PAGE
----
The only constant in Western history is change. Susan Lee Johnson, Harry Reid Endowed Chair in the History of the Intermountain West at UNLV, knows this better than most. Author of the Bancroft Prize Winning "Roaring Camp," (2000), Johnson's new book is a testament to the changing nature of Western history. In Writing Kit Carson: Fallen Heroes in a Changing West (UNC Press, 2020) Johnson writes about shifting ideas about the region's meaning across the span of the twentieth century through the lens of two mid-twentieth century "minor historians" of Kit Carson: Quantrille McClung, a librarian at the Denver Public Library, and Bernice Blackwelder, a former CIA employee and radio entertainer. Johnson tells the history of these two women's often mundane, quintessentially American, lives in the urban 20th century West, and their fasciation with Kit Carson, the 19th century explorer (if you ask some historians) or colonizer (if you ask many others). Johnson's intensely personal book is less a history of Carson, and more a history of how history is written, and the practical facts of life - an uncomfortable desk, a pesky spouse - that go into creating knowledge and what happens when new knowledge hits the mainstream. As Kit Carson's tangled legacy shows, once knowledge is created, it's difficult to keep it corralled.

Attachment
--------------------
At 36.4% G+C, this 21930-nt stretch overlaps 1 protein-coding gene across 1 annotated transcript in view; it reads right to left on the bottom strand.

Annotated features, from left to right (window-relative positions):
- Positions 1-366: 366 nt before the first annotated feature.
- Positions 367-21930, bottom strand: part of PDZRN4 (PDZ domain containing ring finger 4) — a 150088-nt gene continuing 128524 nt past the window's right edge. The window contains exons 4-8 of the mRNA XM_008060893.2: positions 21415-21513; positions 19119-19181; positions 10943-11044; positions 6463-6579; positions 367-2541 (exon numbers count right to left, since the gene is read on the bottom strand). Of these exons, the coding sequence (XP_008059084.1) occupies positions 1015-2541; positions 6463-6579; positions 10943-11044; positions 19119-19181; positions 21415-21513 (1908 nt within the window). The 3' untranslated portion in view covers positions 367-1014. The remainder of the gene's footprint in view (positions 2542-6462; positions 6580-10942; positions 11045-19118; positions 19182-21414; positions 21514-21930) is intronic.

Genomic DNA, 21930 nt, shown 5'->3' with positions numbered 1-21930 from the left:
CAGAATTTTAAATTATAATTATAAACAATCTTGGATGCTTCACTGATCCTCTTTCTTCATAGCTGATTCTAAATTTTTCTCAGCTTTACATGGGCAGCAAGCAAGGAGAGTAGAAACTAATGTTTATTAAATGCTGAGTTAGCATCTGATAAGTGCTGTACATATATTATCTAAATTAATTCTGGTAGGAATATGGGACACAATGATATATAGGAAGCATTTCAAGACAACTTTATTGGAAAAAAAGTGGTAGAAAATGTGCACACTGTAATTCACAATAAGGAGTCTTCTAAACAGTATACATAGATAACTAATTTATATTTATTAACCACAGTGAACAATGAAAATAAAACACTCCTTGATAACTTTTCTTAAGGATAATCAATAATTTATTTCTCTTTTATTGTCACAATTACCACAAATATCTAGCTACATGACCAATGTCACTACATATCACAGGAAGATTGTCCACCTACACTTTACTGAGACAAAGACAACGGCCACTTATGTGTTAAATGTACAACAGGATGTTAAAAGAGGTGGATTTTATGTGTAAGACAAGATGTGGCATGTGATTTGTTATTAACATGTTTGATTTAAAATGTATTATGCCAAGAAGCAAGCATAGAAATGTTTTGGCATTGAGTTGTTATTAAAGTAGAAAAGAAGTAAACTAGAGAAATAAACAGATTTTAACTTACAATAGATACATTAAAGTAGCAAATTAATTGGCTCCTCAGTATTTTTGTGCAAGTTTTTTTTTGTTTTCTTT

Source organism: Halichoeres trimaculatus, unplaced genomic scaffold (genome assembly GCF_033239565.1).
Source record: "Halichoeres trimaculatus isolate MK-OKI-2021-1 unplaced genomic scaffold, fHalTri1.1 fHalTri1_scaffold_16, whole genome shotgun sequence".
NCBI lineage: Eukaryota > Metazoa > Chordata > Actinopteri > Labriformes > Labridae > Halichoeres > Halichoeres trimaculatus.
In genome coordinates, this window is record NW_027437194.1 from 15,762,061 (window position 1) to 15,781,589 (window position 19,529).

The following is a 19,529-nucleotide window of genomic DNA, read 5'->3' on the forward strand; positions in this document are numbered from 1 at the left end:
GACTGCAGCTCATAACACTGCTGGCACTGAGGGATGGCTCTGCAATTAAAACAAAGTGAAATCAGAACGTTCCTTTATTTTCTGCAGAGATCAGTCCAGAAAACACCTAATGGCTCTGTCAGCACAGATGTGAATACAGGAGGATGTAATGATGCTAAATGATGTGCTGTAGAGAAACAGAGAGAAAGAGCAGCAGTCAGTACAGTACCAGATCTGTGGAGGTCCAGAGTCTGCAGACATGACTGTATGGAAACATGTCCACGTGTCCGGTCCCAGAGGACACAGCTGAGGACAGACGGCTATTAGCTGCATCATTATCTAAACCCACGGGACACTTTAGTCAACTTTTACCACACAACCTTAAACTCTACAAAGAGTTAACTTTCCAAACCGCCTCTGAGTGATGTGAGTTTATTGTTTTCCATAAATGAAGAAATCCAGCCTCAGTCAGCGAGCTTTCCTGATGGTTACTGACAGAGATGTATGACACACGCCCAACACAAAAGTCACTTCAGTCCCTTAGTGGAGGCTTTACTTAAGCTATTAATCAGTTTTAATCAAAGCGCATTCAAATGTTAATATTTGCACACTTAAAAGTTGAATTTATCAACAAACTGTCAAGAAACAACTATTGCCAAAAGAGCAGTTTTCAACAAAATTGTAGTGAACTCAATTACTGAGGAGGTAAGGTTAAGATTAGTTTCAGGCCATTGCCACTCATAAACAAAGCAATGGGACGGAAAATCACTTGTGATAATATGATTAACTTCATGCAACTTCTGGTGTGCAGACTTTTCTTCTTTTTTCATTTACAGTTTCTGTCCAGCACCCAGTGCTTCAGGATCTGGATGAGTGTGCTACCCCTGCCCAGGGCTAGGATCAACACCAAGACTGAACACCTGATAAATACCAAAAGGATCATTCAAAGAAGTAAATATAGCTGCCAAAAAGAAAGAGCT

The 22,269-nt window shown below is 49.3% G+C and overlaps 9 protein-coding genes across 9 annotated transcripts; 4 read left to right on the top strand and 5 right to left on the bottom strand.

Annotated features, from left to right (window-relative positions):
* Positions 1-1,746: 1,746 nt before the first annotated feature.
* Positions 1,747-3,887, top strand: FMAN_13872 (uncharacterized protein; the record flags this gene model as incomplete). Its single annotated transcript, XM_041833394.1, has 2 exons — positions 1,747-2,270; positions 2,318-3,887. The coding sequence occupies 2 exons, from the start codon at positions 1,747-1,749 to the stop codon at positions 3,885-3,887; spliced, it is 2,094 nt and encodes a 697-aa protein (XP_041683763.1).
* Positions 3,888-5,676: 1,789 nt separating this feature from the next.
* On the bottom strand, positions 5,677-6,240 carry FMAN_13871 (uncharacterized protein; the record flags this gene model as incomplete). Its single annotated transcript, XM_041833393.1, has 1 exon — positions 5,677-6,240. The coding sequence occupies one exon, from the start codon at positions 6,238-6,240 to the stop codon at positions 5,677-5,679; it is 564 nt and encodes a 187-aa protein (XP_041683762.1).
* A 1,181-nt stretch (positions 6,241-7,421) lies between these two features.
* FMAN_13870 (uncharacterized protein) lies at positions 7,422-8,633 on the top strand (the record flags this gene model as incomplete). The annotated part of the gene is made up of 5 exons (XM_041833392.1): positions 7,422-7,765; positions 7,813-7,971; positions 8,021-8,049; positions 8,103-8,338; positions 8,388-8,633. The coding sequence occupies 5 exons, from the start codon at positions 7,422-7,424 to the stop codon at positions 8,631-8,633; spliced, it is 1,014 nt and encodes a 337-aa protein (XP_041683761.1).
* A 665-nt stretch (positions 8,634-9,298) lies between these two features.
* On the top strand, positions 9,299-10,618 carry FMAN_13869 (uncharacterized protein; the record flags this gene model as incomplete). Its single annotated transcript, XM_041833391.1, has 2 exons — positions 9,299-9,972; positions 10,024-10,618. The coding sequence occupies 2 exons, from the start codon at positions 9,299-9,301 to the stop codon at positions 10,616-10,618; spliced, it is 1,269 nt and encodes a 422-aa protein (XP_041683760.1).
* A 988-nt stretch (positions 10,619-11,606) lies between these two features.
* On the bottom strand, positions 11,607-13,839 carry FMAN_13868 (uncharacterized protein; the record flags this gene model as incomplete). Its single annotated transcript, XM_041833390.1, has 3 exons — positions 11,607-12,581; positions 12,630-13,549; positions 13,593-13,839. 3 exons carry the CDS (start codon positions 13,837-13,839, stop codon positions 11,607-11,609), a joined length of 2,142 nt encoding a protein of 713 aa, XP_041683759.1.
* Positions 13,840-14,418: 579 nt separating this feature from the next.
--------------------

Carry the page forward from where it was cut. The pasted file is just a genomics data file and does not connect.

Dr. Stephen R. Hausmann is an assistant professor of history at the University of St. Thomas in Minnesota.